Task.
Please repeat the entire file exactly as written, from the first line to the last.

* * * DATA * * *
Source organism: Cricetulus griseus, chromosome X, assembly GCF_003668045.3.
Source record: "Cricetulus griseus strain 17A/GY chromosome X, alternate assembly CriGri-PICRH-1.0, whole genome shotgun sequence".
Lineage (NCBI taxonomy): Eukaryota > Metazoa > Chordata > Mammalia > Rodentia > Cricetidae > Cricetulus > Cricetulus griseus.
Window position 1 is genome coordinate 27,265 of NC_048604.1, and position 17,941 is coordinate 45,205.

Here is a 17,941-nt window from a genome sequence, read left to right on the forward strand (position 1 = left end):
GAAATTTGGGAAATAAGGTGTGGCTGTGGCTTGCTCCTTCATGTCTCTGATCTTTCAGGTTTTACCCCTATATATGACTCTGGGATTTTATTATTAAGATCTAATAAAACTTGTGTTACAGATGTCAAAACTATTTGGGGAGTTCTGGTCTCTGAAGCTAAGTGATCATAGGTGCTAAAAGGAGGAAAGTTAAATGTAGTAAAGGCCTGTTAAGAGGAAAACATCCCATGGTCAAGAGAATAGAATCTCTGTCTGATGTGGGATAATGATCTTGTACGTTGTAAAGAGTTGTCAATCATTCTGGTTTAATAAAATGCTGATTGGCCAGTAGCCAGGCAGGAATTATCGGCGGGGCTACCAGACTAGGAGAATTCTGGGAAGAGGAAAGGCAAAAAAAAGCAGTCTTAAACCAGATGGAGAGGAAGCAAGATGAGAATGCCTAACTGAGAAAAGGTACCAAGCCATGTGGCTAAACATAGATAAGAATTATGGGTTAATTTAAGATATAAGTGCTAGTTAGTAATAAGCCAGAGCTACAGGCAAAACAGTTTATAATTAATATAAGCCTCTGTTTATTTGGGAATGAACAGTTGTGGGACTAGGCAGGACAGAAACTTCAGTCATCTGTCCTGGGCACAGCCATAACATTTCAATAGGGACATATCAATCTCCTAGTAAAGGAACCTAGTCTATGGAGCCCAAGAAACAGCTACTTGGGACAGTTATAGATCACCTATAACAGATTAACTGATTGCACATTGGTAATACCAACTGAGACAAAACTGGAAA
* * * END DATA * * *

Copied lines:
Source organism: Cricetulus griseus, chromosome X, assembly GCF_003668045.3.
Source record: "Cricetulus griseus strain 17A/GY chromosome X, alternate assembly CriGri-PICRH-1.0, whole genome shotgun sequence".
Lineage (NCBI taxonomy): Eukaryota > Metazoa > Chordata > Mammalia > Rodentia > Cricetidae > Cricetulus > Cricetulus griseus.
Window position 1 is genome coordinate 27,265 of NC_048604.1, and position 17,941 is coordinate 45,205.

Here is a 17,941-nt window from a genome sequence, read left to right on the forward strand (position 1 = left end):
GAAATTTGGGAAATAAGGTGTGGCTGTGGCTTGCTCCTTCATGTCTCTGATCTTTCAGGTTTTACCCCTATATATGACTCTGGGATTTTATTATTAAGATCTAATAAAACTTGTGTTACAGATGTCAAAACTATTTGGGGAGTTCTGGTCTCTGAAGCTAAGTGATCATAGGTGCTAAAAGGAGGAAAGTTAAATGTAGTAAAGGCCTGTTAAGAGGAAAACATCCCATGGTCAAGAGAATAGAATCTCTGTCTGATGTGGGATAATGATCTTGTACGTTGTAAAGAGTTGTCAATCATTCTGGTTTAATAAAATGCTGATTGGCCAGTAGCCAGGCAGGAATTATCGGCGGGGCTACCAGACTAGGAGAATTCTGGGAAGAGGAAAGGCAAAAAAAAGCAGTCTTAAACCAGATGGAGAGGAAGCAAGATGAGAATGCCTAACTGAGAAAAGGTACCAAGCCATGTGGCTAAACATAGATAAGAATTATGGGTTAATTTAAGATATAAGTGCTAGTTAGTAATAAGCCAGAGCTACAGGCAAAACAGTTTATAATTAATATAAGCCTCTGTTTATTTGGGAATGAACAGTTGTGGGACTAGGCAGGACAGAAACTTCAGTCATCTGTCCTGGGCACAGCCATAACATTTCAATAGGGACATATCAATCTCCTAGTAAAGGAACCTAGTCTATGGAGCCCAAGAAACAGCTACTTGGGACAGTTATAGATCACCTATAACAGATTAACTGATTGCACATTGGTAATACCAACTGAGACAAAACTGGAAA